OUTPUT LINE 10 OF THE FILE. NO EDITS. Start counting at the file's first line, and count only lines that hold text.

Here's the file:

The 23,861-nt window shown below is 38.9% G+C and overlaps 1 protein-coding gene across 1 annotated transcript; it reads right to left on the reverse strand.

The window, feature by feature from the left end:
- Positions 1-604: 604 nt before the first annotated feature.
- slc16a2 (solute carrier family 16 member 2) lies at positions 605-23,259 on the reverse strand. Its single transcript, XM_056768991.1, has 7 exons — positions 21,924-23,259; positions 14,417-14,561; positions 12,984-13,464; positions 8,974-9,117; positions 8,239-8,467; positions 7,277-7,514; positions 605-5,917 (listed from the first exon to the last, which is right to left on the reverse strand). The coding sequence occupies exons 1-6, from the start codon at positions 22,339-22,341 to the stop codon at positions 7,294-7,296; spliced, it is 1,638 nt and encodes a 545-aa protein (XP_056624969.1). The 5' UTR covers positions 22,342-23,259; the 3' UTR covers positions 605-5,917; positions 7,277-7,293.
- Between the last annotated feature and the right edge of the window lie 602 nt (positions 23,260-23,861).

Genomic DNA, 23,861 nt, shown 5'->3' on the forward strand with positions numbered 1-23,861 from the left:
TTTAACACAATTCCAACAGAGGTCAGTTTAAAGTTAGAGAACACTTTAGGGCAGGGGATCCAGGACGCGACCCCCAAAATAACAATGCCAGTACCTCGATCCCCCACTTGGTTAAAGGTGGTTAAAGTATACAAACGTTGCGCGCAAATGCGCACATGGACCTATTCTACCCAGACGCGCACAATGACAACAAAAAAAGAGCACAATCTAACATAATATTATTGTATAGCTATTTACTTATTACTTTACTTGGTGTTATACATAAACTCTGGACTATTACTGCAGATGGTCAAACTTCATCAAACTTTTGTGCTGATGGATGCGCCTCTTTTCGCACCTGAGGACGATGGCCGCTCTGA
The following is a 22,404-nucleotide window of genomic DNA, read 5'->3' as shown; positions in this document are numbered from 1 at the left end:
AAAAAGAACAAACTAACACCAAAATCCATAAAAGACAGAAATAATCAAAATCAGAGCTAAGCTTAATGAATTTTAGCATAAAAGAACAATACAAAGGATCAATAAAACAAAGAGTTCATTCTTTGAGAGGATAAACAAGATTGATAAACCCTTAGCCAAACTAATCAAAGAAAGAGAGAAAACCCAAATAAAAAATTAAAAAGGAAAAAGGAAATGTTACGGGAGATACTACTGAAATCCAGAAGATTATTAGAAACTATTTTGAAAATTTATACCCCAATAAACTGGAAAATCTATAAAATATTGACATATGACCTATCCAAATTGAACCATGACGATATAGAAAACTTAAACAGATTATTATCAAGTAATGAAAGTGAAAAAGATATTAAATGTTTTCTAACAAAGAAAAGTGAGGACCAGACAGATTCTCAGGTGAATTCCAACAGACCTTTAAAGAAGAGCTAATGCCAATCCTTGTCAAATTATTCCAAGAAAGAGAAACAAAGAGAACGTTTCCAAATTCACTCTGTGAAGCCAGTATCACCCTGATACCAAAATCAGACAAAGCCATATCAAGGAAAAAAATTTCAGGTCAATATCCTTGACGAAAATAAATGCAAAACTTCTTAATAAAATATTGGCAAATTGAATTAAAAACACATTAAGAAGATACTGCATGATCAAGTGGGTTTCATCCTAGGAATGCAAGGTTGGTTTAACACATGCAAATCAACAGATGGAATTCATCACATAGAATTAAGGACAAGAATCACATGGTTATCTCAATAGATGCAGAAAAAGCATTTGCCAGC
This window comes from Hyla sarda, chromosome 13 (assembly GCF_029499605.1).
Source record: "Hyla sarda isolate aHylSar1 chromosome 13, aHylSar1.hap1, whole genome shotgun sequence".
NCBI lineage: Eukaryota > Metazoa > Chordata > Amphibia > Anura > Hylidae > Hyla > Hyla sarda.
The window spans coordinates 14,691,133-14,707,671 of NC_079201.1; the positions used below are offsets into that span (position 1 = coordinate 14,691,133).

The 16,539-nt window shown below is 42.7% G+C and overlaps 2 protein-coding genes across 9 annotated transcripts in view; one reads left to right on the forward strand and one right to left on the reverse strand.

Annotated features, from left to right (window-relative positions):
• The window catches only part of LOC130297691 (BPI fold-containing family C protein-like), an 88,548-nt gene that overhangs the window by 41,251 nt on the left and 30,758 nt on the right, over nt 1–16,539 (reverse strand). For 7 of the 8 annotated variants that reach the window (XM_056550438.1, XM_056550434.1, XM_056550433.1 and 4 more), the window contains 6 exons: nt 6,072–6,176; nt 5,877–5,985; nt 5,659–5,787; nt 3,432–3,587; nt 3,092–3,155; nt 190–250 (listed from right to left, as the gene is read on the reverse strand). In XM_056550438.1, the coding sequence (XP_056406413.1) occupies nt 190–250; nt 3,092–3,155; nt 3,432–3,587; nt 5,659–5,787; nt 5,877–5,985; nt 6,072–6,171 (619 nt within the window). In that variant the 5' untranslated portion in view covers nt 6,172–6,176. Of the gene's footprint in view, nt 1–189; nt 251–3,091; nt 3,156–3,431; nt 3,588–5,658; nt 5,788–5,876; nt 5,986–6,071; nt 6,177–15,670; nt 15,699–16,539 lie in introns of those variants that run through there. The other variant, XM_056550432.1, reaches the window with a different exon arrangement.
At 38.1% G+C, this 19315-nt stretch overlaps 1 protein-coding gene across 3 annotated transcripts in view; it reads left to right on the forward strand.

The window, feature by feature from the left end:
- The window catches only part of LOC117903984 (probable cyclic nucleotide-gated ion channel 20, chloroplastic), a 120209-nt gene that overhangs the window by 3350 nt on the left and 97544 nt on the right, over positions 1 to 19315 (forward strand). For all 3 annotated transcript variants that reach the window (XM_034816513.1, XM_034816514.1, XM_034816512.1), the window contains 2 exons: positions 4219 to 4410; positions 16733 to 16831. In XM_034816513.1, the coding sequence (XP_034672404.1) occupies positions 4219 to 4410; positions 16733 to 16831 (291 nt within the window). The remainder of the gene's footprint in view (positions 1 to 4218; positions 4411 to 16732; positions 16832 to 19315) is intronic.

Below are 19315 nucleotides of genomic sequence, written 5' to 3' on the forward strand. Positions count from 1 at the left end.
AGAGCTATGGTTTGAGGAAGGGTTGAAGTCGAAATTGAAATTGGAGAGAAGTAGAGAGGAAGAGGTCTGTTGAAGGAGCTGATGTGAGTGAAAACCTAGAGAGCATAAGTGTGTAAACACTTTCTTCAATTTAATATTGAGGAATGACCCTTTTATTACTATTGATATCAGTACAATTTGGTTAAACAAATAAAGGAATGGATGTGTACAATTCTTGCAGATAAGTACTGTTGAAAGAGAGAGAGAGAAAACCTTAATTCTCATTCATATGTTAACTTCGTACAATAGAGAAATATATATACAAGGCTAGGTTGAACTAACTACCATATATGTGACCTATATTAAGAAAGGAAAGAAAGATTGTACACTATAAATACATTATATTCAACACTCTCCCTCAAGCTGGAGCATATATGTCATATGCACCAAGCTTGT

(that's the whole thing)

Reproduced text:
This window comes from Hyla sarda, chromosome 13 (assembly GCF_029499605.1).